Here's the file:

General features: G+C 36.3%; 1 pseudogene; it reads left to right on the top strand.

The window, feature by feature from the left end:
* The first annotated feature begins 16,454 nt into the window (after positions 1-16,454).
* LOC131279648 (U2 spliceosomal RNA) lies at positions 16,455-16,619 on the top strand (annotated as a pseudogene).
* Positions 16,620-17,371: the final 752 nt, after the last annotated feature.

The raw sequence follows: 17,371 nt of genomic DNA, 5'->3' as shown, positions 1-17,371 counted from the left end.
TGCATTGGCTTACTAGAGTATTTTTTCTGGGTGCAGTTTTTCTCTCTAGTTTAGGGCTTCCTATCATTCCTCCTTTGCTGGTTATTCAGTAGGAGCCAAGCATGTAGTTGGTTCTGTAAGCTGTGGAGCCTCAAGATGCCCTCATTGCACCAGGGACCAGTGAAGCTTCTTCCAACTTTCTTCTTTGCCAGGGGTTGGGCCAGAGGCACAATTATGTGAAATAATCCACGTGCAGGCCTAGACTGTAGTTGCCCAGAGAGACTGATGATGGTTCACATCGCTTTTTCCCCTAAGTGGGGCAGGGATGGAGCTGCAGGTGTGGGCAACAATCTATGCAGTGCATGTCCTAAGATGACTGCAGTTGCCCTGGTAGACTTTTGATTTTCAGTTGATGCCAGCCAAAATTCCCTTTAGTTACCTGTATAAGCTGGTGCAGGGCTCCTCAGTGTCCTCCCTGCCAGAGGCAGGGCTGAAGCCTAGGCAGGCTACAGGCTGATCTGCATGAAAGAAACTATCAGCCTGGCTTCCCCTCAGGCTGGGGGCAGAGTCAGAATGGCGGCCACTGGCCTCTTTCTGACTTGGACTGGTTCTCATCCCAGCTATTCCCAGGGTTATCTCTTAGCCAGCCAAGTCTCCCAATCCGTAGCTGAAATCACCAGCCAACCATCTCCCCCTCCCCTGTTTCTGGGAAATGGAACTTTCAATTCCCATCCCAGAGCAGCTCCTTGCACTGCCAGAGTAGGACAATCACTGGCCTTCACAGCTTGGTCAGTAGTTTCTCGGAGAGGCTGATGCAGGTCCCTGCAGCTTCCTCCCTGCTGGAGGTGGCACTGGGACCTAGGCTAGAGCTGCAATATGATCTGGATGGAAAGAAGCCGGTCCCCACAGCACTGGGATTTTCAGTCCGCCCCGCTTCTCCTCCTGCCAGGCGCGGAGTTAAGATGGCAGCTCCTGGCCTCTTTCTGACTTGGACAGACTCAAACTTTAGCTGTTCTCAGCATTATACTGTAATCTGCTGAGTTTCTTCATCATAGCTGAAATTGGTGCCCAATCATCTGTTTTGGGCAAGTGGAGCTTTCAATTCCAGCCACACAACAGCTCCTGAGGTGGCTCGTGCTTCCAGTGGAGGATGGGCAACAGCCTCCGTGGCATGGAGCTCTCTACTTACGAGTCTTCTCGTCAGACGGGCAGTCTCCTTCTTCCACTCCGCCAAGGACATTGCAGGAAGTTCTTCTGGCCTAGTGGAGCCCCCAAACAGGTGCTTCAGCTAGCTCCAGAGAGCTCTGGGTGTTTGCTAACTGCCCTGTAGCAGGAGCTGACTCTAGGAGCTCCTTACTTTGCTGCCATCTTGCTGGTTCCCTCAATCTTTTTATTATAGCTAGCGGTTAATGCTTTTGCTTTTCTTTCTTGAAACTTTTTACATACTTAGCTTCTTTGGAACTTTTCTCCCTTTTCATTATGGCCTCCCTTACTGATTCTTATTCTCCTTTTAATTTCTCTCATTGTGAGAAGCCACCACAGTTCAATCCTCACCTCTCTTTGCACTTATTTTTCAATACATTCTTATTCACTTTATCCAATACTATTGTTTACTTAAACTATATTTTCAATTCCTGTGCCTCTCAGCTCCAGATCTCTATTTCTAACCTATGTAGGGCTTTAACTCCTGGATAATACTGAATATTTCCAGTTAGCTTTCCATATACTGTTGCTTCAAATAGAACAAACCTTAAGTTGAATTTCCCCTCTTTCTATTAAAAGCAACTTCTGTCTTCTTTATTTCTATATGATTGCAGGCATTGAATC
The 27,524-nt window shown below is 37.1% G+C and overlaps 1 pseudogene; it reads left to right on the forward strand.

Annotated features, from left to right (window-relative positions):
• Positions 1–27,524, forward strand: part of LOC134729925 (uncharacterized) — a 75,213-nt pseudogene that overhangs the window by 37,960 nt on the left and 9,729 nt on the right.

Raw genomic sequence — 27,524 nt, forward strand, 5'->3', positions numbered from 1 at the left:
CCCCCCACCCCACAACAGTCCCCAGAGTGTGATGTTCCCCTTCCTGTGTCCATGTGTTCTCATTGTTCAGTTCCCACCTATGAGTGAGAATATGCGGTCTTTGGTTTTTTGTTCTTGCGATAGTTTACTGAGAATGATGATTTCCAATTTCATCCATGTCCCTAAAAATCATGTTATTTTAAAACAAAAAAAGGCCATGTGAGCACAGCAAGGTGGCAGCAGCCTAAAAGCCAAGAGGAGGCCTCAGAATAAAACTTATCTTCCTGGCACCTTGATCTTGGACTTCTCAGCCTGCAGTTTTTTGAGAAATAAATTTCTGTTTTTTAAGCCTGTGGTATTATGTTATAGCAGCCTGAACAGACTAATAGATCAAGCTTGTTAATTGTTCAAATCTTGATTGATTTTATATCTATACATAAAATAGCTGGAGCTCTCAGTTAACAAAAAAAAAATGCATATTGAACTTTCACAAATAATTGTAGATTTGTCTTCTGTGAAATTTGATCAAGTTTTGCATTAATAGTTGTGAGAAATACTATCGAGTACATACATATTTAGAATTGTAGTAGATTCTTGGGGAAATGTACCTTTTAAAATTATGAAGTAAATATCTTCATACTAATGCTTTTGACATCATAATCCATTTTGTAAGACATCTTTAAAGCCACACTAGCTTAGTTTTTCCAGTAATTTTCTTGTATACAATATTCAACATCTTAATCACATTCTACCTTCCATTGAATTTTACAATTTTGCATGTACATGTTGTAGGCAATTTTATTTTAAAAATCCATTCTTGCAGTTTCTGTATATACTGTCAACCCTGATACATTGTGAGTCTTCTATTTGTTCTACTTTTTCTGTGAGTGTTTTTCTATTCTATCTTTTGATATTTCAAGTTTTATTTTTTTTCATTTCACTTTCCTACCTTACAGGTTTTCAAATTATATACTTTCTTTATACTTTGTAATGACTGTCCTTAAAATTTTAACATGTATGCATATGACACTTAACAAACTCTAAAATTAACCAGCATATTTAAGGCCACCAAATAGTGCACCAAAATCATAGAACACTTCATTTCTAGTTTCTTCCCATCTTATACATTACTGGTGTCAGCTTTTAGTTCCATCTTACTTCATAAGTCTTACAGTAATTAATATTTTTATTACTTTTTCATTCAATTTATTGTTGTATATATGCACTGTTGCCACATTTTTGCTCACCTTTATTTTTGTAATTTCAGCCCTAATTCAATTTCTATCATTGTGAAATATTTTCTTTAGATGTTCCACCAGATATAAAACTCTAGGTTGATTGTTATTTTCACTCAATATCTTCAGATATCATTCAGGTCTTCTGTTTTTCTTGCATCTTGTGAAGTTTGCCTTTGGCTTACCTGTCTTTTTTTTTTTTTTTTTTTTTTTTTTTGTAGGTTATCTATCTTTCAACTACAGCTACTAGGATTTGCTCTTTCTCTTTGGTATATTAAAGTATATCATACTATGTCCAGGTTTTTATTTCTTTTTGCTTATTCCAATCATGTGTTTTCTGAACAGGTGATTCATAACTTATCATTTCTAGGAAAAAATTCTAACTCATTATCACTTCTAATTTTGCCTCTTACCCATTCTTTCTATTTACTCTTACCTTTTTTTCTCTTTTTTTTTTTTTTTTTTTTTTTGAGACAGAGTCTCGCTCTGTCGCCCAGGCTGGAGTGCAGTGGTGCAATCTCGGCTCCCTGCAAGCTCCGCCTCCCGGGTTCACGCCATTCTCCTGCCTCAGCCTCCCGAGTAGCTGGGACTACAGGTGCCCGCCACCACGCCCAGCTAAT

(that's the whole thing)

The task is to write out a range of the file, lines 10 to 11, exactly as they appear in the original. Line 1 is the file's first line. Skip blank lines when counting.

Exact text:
• Positions 1–27,524, forward strand: part of LOC134729925 (uncharacterized) — a 75,213-nt pseudogene that overhangs the window by 37,960 nt on the left and 9,729 nt on the right.

Raw genomic sequence — 27,524 nt, forward strand, 5'->3', positions numbered from 1 at the left: